Muddy hands and dirty words, that’s what I like. I’ve always been a maker of sorts but it’s pottery that really grabbed and kept my attention. Growing up, I was also a bit of a science nerd. Crafting my own glazes in my basement studio laboratory has rekindled my excitement about chemistry and helps me create things that are truly one of a kind. I am enamoured by the texture and temperamental nature of the porcelain I use. My work is inspired by over 20 years of working in corrections and exposure to some very colourful language. The juxtaposition of ‘bad’ words, and pretty things in fresh colours resonates with me. Seeing people’s faces as they realize what they’re reading on my wares is always a treat. I do, of course, make some things that are suitable for polite company. Ceramics, for me, is an outlet for my creativity and an opportunity for sharing a little bit of myself and my life experiences with others.
- Jenn RoukkalaSpin Sister Pottery
- Kat TwomeyBlack Dog Ceramics
My name is Kat Twomey, the local ceramic maker behind Black Dog Ceramics. I make slab built functional pottery for the kitchen and home. When I create, I am inspired by the nature surrounding the Lakehead region of Northwestern Ontario.
My work aims to preserve nature by decoratively pressing living plants into clay. I love to share the beauty of handmade functional pottery with people, as well as preserve imprints of local plant life for years to come.
- Karen LongPhire Pottery
Karen moved to Thunder Bay as a young adult and fell in love with the beauty of the region’s landscape. Embracing the many “moods” of Lake Superior; the splendour of water, sky, rock, forest, colours, and seasons, she actively explores nature’s beauty throughout the year by hiking, canoeing, camping, cross-country skiing and snowshoeing.
Karen began expressing her inspirations from nature through ceramic artwork a few years ago, after being introduced to the steps and stages of creating pottery. Instantly passionate about this process she dove in with both hands; muddy messy, happy hands. Karen meticulously forms artistic, yet functional, vessels. These pieces are unique, comfortable and appealing to use throughout your day. Karen chooses glazes which resonate with the colours of Lake Superior and the Canadian Shield to reflect the inspiration for her artwork. Layered glazes add depth and richness to the already beautiful form of Karen’s creations. In small batches, she crafts each piece with intentional care and attention to detail. Using paintbrush, carving tools and clay slip she embellishes pieces to reflect individual interests.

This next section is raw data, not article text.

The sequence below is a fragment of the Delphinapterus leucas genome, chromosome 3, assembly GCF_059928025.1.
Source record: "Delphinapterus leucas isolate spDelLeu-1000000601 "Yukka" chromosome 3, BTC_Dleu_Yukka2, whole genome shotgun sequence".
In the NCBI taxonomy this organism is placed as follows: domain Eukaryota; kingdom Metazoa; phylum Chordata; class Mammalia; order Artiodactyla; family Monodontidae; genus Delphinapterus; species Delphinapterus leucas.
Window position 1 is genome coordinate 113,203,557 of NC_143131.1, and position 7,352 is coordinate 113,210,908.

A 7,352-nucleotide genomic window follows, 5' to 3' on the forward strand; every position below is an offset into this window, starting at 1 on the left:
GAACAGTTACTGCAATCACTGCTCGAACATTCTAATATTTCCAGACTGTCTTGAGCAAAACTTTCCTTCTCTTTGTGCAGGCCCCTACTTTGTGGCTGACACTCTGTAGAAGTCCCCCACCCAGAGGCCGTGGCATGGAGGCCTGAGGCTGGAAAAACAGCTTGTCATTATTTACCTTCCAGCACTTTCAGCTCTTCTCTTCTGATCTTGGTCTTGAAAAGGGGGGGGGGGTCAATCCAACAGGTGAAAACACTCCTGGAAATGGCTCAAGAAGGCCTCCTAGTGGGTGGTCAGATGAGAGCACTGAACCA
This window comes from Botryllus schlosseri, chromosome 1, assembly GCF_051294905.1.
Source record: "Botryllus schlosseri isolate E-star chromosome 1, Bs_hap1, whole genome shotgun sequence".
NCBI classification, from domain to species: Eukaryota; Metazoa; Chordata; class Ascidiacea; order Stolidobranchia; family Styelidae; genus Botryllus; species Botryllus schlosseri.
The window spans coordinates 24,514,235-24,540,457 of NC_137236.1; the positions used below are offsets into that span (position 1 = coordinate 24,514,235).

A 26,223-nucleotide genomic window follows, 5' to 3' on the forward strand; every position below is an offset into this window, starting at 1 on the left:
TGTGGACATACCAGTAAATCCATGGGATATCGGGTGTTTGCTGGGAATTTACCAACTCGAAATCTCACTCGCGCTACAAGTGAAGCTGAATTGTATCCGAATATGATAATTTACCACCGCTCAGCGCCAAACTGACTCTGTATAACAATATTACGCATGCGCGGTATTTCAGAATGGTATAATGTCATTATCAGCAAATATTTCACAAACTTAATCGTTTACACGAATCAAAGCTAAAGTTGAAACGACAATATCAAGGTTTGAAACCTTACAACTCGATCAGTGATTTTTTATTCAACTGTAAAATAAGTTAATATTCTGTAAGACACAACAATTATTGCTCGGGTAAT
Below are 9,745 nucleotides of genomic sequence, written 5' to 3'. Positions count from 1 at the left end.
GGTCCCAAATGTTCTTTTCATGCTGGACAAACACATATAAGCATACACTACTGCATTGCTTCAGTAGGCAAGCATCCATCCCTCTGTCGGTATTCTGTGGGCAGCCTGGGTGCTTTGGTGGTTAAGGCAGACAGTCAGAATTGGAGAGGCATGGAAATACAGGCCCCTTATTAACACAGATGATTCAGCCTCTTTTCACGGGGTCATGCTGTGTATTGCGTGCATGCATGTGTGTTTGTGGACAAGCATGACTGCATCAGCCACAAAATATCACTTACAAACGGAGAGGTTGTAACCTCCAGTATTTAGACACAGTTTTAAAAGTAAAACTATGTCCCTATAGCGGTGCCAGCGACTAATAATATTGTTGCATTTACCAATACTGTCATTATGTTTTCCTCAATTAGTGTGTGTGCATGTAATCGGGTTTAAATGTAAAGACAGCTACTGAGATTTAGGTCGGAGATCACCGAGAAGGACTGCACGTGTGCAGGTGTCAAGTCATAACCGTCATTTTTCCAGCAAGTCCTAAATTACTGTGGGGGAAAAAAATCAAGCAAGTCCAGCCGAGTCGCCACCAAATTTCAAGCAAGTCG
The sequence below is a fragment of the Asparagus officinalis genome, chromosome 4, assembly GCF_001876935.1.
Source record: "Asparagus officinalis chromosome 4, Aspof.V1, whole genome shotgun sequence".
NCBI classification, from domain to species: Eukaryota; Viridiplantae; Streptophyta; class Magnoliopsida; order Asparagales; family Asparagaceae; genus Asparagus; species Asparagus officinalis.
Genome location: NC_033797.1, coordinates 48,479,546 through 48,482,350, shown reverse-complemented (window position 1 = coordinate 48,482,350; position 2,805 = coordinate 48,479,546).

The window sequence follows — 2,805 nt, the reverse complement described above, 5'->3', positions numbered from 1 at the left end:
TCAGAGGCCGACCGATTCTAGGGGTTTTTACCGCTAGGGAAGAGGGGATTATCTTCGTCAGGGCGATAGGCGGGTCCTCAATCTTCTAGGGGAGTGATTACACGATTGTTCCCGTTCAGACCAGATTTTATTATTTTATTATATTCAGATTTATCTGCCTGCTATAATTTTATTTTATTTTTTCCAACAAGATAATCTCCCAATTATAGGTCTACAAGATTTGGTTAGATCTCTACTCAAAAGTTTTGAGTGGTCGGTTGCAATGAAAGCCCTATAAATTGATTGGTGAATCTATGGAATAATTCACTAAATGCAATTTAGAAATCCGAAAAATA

The unity of artistry and function make Karen’s pottery a lifelong cherished possession or treasured gift.
- Noël KeagStone Circle Pottery
Noël Keag has been a ceramic artist for 24 years and has been teaching pottery for 18 years. She received her education locally from several gifted ceramic artists and went on to take courses through Lakehead University, The Dundas Valley School of Art, and all the workshops that she could find, travelling throughout the country and abroad. She is currently the President of the Thunder Bay Potters’ Guild and has held the positions of Workshop Co-coordinator and Communication Director over the years. Noël also held the prestigious office of Northern Director, as a board member for FUSION: the Ontario Clay and Glass Association.
Noël has had many feature articles written about her in various newspapers and magazines locally, nationally and internationally and her work is found in numerous countries around the world. Her most impressive publication is the Lark book; 500 Teapots II, an international publication showcasing 500 potters from around the world.
Although Noël adores making pottery, her passion is for teaching. She revels in sharing her love of pottery with her students. She lives, works, sells and teaches ceramic art in Thunder Bay Ontario from her cottage studio at Stone Circle Pottery.
- Alan MoonAlan Moon Pottery
A full-time potter since 1981, Alan has always made functional pottery. He hopes his work projects a quiet presence, offers the sense of substance, confidence, satisfaction and friendly warmth to the owner and open and welcoming hospitality to ones guests.
- Karen CocksKamelot Pottery